I’m frequently asked how I can travel so quickly and affordably to music festivals around Europe. Below is a sampler of how I get from one large field to another large field without while trying to stay within my budget of about $75/week for travel expenses.
My Monday morning commute is different than most. I’ve been up since 7:00am packing my muddy tent and slightly damp clothes. I’m in The Netherlands at the Down the Rabbit Hole Festival and have just about 48 hours until my next festival stop on the northern coast of Poland. This early start is crucial as thousands of fans are groggily waking up and will eventually pack the shuttles heading back into town and hold up the wait for hours.
Travel Tip: I know it’s hard, maybe even impossible, but get out of festivals early.
Still on schedule. I sailed onto the free shuttle bus back to the Nijmegen city center. The amateur festies immediately fall asleep in their seats, or like the girl in front of me, still standing.
We’re flying down the German Authbahn at 200 km/hour (about 125mph). I arranged a BlaBlaCar ride to Dortmund and the driver Pablo picked me up right on time. BlaBlaCar is cheaper, easier, and more comfortable than most modes of transportation in Europe — try $8 for the car vs $55 for the train. The big drawback is that your driver can bail on the last minute so make sure you always have some sort of backup plan (in my case, that super expensive train). Pablo has just come back from a festival as well, and we spend the 90 minute ride chatting about our various weekends.
Travel Tip: Save money, time, and make new friends with the ride sharing service, BlaBlaCar.
Pablo and I had already discussed via BlaBlaCar’s private messenger system that he would drop me off on the outer circle of the Dortmund greater metro. After a couple missed turns, he left me here to finish up my trip into Dortmund via train.
Travel Tip: Unmanned train stations usually have an electronic pay station that take cash or credit cards.
I’m at my hostel in Dortmund, the uninspired AO Hostel, a hostel chain that is really more like an ultra-low budget hotel. It’s close to the hostel and close to the laundromat so really all I need. If I was staying longer in Dortmund, I would have scoped out something more comfortable for the same price via Airbnb.
After a rainy night of laundry and festival recovery, I’m feeling refreshed and ready to complete the journey. I head back over the the train station, and catch the Airport Express over to the Dortmund Airport. I spend most of the 22 minute trip marveling that this $8.50 ride cost nearly the same price as my entire car trip from The Netherlands. Airport transfers are a huge hidden cost of airfare travel that most backpackers frequently overlook. It’s not uncommon to spend anywhere from $10-$20 getting to and from airports. It’s not a large amount, but something to be aware of when comparing different travel options.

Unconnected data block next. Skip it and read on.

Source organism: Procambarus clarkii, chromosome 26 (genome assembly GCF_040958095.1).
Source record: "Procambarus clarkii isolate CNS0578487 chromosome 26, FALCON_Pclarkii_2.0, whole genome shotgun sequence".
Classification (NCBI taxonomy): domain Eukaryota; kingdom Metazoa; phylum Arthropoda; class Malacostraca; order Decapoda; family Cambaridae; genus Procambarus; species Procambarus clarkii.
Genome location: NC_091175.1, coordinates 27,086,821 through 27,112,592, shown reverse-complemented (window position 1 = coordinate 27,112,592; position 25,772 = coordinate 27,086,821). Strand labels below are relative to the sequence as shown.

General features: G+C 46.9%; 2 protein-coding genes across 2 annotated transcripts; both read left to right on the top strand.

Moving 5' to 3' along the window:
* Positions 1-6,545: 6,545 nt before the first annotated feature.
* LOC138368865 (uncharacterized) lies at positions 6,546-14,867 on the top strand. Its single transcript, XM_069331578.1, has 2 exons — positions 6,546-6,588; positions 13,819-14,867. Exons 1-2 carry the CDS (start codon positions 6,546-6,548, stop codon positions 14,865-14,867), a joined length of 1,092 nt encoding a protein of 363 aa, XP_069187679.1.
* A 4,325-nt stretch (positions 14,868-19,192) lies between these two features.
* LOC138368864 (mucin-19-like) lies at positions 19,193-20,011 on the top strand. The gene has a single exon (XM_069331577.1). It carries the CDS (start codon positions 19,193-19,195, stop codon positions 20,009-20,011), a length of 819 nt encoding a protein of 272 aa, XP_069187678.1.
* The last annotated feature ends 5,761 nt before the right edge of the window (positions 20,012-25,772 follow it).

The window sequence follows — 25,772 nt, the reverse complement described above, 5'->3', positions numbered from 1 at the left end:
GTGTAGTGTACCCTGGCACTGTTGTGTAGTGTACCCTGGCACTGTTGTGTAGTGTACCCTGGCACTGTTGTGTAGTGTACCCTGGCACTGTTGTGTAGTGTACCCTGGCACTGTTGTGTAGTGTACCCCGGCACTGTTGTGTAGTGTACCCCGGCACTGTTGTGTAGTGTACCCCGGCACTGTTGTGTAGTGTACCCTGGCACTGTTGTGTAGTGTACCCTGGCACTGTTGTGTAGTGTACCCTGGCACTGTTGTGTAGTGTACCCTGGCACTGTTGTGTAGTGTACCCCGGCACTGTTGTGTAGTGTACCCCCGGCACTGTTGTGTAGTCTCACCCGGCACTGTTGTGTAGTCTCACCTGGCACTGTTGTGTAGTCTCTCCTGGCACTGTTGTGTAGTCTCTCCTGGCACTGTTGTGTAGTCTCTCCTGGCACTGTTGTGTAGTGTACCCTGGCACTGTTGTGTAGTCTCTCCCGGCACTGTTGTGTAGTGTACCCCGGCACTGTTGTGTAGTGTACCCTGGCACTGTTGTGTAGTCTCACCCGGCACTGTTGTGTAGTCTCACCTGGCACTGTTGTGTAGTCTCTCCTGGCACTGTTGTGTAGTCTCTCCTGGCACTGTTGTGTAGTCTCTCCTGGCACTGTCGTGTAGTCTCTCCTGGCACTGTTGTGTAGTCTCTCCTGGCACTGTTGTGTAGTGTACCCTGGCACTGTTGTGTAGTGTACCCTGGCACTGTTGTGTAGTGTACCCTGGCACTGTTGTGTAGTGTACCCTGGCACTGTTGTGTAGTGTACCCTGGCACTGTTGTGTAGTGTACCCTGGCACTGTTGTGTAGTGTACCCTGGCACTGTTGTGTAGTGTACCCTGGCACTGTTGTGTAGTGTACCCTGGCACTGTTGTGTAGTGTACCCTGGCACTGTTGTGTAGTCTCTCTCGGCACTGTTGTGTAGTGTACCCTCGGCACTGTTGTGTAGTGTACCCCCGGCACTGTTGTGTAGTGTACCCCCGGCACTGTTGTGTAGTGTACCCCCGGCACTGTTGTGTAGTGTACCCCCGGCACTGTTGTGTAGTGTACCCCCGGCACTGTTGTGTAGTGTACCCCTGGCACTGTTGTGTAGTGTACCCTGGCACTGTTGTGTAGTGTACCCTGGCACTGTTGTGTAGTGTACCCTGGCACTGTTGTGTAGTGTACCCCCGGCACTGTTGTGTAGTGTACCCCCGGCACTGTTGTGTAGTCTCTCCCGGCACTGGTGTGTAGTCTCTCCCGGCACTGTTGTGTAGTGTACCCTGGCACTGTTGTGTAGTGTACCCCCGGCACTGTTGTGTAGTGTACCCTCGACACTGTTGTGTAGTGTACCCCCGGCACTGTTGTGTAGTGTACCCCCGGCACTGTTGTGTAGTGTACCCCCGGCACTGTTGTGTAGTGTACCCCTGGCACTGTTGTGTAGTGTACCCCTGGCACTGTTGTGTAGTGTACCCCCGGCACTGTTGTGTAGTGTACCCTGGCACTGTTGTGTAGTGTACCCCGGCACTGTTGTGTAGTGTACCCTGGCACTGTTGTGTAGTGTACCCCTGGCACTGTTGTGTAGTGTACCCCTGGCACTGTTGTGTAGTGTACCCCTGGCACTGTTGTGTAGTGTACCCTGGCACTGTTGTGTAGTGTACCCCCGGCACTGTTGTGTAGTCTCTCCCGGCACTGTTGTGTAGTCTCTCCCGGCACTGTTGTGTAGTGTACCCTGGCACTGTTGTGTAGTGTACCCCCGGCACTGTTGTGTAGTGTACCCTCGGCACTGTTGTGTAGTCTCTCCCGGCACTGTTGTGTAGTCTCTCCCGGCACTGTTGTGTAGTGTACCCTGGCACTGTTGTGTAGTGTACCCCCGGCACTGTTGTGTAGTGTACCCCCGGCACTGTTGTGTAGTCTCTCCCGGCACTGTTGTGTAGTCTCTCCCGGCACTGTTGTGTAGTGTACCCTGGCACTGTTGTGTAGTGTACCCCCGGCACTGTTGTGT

Travel Tip: Don’t forget to include airport transportation costs into your budget.
I have finally arrived at the miniature Dortmund airport. After weeks of crowded terminals, this feels like my own private jet strip. I’m flying on the infamous Wizz Air, one of the many budget airlines of Europe. Total cost of the 90 minute flight will set me back about $45.
Like the other European low cost carriers, Wizz Air has a byzantine set of rules regarding baggage. My backpack is almost comically too large to fit in the “small carry-on” container and I was too lazy/confident this morning to perform the wear-everything-I-have-in-the bag gambit. Instead I rely my tried and true method of smiling, speaking quickly in English, and asking so many questions that they just want to get rid of me as quickly as possible. It works and I save about $18 euro in baggage fees.
I’m in Gdansk! Even though camping opens today, I’m opting to go tomorrow morning and grab one more night sleep indoors. I grab a local bus for $.75 and sail on over to the excellent Mama and Papa’s Hostel.
Mama from the hostel lets me know that there’s a local train across the street every 30 minutes that can take me straight to Gydnia. A top-notch hostel staff like this one can save you from the frustration of trying suss out local travel online.
One final shuttle bus and I’m at the festival grounds. Here at last.
So there you have it! A typical travel session from 100 Nights of Summer. Along the way, I got to drive at top speed on the Autobahn, met a fellow festie, scoped out the city of Dortmund (won’t be back), ate some authentic schnitzel, discovered a stellar hostel, and spent a pleasant evening exploring the old city of Gdansk.